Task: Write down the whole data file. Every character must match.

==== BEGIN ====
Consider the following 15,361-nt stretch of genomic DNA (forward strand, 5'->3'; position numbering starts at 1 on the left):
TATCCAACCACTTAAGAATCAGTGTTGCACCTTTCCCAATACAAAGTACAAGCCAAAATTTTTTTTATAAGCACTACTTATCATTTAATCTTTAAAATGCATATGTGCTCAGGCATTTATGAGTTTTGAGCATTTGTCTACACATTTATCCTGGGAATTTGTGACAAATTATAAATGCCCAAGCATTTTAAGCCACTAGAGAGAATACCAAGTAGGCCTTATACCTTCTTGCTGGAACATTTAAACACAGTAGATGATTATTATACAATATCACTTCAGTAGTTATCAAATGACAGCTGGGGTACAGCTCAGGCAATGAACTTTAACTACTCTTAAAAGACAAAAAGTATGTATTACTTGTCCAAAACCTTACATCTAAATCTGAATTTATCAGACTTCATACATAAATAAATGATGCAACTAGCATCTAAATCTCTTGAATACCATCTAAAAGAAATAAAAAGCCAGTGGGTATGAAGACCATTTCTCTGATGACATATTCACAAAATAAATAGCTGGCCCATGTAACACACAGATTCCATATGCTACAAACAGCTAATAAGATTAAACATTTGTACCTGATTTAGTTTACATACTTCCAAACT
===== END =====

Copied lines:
Consider the following 15,361-nt stretch of genomic DNA (forward strand, 5'->3'; position numbering starts at 1 on the left):
TATCCAACCACTTAAGAATCAGTGTTGCACCTTTCCCAATACAAAGTACAAGCCAAAATTTTTTTTATAAGCACTACTTATCATTTAATCTTTAAAATGCATATGTGCTCAGGCATTTATGAGTTTTGAGCATTTGTCTACACATTTATCCTGGGAATTTGTGACAAATTATAAATGCCCAAGCATTTTAAGCCACTAGAGAGAATACCAAGTAGGCCTTATACCTTCTTGCTGGAACATTTAAACACAGTAGATGATTATTATACAATATCACTTCAGTAGTTATCAAATGACAGCTGGGGTACAGCTCAGGCAATGAACTTTAACTACTCTTAAAAGACAAAAAGTATGTATTACTTGTCCAAAACCTTACATCTAAATCTGAATTTATCAGACTTCATACATAAATAAATGATGCAACTAGCATCTAAATCTCTTGAATACCATCTAAAAGAAATAAAAAGCCAGTGGGTATGAAGACCATTTCTCTGATGACATATTCACAAAATAAATAGCTGGCCCATGTAACACACAGATTCCATATGCTACAAACAGCTAATAAGATTAAACATTTGTACCTGATTTAGTTTACATACTTCCAAACT